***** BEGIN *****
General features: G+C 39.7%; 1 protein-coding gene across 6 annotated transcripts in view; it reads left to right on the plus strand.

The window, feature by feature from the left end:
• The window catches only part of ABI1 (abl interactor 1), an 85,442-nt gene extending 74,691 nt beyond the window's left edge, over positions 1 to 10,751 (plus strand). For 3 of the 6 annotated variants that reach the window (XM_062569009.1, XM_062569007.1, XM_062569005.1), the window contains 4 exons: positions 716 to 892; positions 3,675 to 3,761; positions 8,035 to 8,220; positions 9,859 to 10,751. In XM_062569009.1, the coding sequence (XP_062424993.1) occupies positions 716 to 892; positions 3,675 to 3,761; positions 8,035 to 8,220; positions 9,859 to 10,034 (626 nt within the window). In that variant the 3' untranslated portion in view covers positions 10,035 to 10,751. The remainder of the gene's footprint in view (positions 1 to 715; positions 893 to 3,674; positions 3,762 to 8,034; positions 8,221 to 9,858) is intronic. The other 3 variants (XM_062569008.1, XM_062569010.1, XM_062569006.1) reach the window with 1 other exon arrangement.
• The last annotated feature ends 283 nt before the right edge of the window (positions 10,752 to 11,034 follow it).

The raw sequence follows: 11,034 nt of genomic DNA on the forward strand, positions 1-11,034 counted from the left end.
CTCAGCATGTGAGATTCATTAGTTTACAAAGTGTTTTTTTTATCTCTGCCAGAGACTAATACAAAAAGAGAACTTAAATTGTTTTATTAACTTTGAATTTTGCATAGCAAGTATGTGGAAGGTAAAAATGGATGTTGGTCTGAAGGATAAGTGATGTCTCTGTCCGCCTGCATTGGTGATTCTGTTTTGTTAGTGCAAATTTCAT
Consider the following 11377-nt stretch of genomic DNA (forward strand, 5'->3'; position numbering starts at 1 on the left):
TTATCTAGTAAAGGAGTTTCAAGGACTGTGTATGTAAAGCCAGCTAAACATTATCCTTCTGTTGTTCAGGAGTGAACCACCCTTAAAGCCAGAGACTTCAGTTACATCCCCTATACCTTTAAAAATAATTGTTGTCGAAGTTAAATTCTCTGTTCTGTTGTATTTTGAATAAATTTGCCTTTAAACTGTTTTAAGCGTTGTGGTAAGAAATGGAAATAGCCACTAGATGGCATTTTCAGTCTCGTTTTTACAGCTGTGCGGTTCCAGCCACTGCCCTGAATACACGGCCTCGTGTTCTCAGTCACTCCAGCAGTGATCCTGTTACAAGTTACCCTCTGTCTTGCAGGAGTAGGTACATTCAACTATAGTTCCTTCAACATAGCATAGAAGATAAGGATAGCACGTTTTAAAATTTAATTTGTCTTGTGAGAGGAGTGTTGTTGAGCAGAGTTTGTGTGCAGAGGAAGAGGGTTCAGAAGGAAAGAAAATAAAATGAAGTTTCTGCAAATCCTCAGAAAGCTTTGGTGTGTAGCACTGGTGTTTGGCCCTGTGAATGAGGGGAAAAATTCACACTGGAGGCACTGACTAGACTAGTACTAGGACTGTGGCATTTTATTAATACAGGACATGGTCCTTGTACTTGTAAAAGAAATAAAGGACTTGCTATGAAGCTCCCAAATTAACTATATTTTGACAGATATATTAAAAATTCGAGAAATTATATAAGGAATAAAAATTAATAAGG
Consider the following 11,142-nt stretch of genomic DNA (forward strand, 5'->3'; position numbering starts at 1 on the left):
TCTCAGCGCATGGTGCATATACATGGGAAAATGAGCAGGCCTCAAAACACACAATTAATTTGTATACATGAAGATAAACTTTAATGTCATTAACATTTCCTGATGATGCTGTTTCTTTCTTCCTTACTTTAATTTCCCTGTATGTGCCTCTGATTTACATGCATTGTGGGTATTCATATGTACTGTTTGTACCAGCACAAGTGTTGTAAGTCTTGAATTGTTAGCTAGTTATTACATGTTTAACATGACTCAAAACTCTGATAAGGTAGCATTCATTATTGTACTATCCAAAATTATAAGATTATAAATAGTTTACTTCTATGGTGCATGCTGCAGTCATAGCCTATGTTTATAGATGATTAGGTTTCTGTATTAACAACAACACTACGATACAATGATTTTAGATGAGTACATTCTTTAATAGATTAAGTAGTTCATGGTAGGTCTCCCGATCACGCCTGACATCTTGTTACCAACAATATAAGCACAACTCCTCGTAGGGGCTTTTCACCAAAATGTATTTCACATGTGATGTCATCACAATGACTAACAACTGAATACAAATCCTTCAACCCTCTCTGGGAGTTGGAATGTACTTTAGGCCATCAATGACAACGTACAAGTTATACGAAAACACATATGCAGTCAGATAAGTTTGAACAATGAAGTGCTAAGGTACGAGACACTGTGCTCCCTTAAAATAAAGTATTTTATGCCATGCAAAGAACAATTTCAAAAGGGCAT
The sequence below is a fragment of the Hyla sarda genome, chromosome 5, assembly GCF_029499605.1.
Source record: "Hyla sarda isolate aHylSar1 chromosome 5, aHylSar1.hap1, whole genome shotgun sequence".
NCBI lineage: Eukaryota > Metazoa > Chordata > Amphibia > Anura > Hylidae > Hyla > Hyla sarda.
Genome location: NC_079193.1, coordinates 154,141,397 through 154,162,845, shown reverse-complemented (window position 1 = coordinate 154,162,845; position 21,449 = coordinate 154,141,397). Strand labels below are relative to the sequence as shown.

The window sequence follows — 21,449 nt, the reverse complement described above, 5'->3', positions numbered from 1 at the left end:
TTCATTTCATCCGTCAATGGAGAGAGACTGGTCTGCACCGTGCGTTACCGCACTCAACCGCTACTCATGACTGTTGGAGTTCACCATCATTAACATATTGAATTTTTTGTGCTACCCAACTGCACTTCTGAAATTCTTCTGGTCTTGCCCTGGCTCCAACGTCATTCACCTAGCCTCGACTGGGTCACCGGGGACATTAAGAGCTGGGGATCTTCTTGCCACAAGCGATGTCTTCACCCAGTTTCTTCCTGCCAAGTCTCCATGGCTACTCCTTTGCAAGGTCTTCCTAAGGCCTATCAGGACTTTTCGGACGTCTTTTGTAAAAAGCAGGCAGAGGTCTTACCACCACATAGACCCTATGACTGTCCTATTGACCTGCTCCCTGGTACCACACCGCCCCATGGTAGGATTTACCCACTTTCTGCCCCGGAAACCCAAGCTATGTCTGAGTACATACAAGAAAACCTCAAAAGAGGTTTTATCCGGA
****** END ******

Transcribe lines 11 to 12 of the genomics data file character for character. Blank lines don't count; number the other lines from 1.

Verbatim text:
The sequence below is a fragment of the Hyla sarda genome, chromosome 5, assembly GCF_029499605.1.
Source record: "Hyla sarda isolate aHylSar1 chromosome 5, aHylSar1.hap1, whole genome shotgun sequence".